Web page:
Johnson & Johnson (NYSE: JNJ) unit Tibotec Pharmaceuticals has reported results from two pivotal Phase III trials comparing its investigational non-nucleoside reverse transcriptase inhibitor TMC278 (rilpivirine) with efavirenz. Each drug was administered once daily with a nucleoside/nucleotide background regimen in treatment-naive, HIV-1-infected adults. And while the experimental HIV drug worked as well as efavirenz with fewer side effects, almost twice as many patients failing to respond to treatment, Reuters reports.
J&J has a deal with Gilead Sciences (NASDAQ: GILD) to develop a single pill combining rilpivirine with Truvada, a drug containing Gilead's tenofovir and emtricitabine. Under the deal, Gilead would keep up to 30 percent of TMC278 sales, Reuters explains.
Pooled results from the ECHO and THRIVE studies showed that 84.3 percent of patients in the TMC278 group reached an undetectable viral load, compared with 82.3 percent of patients in the efavirenz group, according to a company release. The difference between the treatment groups was not significant. In addition, the virologic failure rate was 9 percent in the TMC278 group and 4.8 percent in the efavirenz group.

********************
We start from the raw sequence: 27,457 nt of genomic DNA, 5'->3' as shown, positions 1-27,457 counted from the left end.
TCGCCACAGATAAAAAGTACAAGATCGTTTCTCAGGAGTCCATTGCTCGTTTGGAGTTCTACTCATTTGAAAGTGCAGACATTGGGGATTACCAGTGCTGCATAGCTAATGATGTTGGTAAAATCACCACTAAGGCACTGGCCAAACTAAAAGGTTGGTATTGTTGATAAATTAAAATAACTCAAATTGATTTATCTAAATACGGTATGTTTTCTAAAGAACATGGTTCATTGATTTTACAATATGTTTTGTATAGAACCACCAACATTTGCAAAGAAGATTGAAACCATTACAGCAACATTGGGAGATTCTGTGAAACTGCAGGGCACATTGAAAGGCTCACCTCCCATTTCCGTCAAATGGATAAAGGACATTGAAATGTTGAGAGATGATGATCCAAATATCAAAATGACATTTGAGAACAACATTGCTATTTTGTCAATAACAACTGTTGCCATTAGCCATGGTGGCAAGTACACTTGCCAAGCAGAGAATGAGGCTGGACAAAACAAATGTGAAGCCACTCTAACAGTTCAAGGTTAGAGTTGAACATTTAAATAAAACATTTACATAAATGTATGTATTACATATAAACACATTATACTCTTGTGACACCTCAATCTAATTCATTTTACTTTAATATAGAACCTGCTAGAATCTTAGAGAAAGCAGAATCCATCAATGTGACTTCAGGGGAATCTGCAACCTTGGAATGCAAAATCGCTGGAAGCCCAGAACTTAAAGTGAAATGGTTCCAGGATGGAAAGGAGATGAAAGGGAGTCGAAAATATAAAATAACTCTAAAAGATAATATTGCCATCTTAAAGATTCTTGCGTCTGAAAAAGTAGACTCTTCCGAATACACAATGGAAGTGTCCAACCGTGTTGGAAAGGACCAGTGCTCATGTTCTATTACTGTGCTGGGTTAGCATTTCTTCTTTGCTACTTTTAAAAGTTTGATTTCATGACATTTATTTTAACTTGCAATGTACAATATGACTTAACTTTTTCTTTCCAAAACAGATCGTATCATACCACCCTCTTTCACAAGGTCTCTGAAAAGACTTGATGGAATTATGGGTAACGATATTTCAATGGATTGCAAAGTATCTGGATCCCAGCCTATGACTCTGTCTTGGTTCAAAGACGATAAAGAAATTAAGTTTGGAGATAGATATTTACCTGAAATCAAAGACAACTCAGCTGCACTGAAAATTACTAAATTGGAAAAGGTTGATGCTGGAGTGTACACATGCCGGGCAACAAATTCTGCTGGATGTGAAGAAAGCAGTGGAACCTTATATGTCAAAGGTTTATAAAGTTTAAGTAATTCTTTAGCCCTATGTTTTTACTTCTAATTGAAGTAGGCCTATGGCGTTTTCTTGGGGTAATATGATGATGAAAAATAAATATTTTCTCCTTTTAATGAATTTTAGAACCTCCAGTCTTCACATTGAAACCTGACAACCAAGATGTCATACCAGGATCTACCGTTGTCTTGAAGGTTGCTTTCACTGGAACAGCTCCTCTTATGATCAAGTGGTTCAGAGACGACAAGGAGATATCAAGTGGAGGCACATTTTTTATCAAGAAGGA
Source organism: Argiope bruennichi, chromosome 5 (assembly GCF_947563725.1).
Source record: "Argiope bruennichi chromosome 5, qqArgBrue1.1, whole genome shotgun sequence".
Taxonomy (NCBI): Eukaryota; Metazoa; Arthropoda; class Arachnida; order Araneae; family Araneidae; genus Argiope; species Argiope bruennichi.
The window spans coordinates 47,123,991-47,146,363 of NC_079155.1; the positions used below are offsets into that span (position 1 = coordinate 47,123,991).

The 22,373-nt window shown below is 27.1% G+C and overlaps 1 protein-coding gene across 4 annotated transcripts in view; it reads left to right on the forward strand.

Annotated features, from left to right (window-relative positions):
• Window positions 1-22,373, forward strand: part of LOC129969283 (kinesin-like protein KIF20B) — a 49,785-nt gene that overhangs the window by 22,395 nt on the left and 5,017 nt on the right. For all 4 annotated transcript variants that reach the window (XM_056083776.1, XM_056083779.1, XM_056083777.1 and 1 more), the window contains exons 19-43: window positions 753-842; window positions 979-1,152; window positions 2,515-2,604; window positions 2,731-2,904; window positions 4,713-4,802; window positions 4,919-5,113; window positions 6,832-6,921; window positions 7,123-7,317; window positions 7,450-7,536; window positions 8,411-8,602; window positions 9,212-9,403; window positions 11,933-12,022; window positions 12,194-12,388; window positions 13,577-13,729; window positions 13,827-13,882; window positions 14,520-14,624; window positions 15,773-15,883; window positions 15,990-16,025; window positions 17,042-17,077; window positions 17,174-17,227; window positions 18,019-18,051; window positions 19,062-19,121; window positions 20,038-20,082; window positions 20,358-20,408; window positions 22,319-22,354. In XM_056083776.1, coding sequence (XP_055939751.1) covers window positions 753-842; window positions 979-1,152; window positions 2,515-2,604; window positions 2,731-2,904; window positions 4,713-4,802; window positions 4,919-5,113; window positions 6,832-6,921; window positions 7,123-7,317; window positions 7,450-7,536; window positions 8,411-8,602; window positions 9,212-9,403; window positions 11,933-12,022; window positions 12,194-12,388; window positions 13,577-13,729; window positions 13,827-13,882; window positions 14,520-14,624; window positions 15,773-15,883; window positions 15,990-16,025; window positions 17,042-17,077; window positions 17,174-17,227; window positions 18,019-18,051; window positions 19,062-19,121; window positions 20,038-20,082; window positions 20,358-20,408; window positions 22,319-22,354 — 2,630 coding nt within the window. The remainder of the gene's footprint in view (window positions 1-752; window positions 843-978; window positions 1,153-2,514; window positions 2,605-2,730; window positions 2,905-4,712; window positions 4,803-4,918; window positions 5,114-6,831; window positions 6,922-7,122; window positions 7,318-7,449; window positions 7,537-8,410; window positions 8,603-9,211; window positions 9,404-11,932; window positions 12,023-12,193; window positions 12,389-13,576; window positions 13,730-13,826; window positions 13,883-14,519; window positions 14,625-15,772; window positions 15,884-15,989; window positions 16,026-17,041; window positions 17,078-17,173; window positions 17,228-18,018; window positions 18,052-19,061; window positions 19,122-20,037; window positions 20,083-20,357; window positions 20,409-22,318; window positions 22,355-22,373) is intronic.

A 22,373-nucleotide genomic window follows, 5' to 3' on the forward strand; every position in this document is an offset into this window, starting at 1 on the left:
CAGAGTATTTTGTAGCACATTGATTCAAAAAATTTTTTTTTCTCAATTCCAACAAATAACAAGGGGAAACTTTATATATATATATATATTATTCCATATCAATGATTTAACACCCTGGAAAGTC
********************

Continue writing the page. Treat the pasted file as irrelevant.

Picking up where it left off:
Physicians are especially concerned about virologic failure--meaning patients' HIV levels either fail to drop or rebound after an initial drop--since it could signal the virus was mutating, making it resistant to drugs in the same class, Reuters notes. And the higher failure rate raises the question of whether Gilead would be able to switch patients from Atripla, which saw sales of $2.4 billion last year, to the new three-drug pill which has been nicknamed Btripla.
However, on a positive note for J&J, adverse events leading to discontinuation in the TMC278 group were 3.4 percent compared with 7.6 percent in the efavirenz group. Serious adverse events at least possibly related to treatment were 15.9 percent in the TMC278 group versus 31.1 percent in the efavirenz group, Tibotec reports.
-read the company's release
- see the story from Reuters